I squeeze your hand we walk away.

Love, Daddy

Monday, August 23, 2010

Swimming at the club

(3 years 11 months)

Dear Trevor,

Sunday night showed just how silly a set of parents can be—we didn’t get much sleep. Mommy decided to stay home from work on Monday so she could spend your first ever day of summer camp with you at the Nyack Field Club. We have concerns about your ability to take care of yourself. The children at the club are not all darlings, and you have no unchaperoned experience with peers. In the sandbox you encountered many boys, a little older, a little bigger, who would have gladly left tractor tracks across your little body had I not dissuaded them. The voice and gestures you use with Mommy and me when you strongly disagree with us would be sufficient to avoid harm in all but the most violent encounters, but you lack training in their proper use. It’s interesting that the forceful expression of your needs and wants to us seems to have come to you naturally, but you do not seem to detect approaching danger in the form of a malevolent kid. Both your mommy and me are hyper alert, as are most of the people I treat in therapy. People raised without violence in their childhood are different.

Something just occurred to me: Right from the beginning people have responded to you differently than they do to most children. Every adult in whose care we have left you, even for a few hours, has commented positively on your deportment in a way that implicitly includes comparison to other children they have experienced. If I put this next to my recent musings about the perception of innocence as beauty, to which we are all drawn, and which I’m coming to think is the lure of the pedophile, I wonder if this isn’t a hidden factor of your effortless charm.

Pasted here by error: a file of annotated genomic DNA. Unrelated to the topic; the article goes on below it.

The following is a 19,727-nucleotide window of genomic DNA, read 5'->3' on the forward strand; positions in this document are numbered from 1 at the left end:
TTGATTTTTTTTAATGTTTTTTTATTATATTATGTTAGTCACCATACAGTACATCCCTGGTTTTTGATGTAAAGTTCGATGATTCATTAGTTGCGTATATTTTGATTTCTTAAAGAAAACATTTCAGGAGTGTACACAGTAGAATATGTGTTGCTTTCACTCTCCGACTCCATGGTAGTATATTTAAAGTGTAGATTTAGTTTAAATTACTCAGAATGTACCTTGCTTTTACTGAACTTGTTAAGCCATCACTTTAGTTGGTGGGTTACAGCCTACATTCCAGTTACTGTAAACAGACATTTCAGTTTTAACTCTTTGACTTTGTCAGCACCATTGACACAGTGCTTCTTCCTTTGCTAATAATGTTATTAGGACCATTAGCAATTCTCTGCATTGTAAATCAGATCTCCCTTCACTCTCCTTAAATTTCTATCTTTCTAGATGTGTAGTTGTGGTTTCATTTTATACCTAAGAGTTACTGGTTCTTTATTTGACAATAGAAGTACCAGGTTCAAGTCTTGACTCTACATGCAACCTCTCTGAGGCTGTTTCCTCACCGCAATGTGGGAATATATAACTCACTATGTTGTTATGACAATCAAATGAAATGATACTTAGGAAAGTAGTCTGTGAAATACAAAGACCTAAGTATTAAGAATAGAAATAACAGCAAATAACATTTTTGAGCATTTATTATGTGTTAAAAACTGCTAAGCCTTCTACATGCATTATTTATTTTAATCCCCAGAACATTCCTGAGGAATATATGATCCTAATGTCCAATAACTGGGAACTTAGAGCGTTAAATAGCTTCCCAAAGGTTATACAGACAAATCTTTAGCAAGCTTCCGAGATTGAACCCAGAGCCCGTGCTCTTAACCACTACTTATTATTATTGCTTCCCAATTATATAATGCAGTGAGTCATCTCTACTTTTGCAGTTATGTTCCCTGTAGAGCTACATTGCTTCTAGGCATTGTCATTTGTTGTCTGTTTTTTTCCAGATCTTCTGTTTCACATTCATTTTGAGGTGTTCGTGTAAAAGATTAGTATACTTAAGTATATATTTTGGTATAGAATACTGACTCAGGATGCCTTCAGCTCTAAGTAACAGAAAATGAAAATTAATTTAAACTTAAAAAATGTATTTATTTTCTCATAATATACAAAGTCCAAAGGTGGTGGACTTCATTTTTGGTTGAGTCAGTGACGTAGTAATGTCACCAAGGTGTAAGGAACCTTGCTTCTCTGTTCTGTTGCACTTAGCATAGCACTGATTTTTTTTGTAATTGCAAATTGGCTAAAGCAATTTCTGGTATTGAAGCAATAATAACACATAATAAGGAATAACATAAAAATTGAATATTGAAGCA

Anyway, so there we are in bed Sunday night chatting away to dispel our fear. I start to drift off and your mommy just starts speaking as if I am wide awake, which, of course, I become. I finally resort to a vodka and soda, but I think your mommy didn’t sleep all night.

I drop you both off at the club Monday morning and pick you up at noon. Watching you walk away through the parking lot holding hands, the little tennis racquet swinging at your side, was a charming moment.

Yesterday was my turn. Mommy gave me a favorable report about yesterday, and I especially wanted to watch your swimming lesson, hoping to pick up ideas about how to teach. I was late getting up and we had to fly through Brush-Teeth, Fe-Fi-Fo-Fum, and Get-Dressed. But we made it on time, just.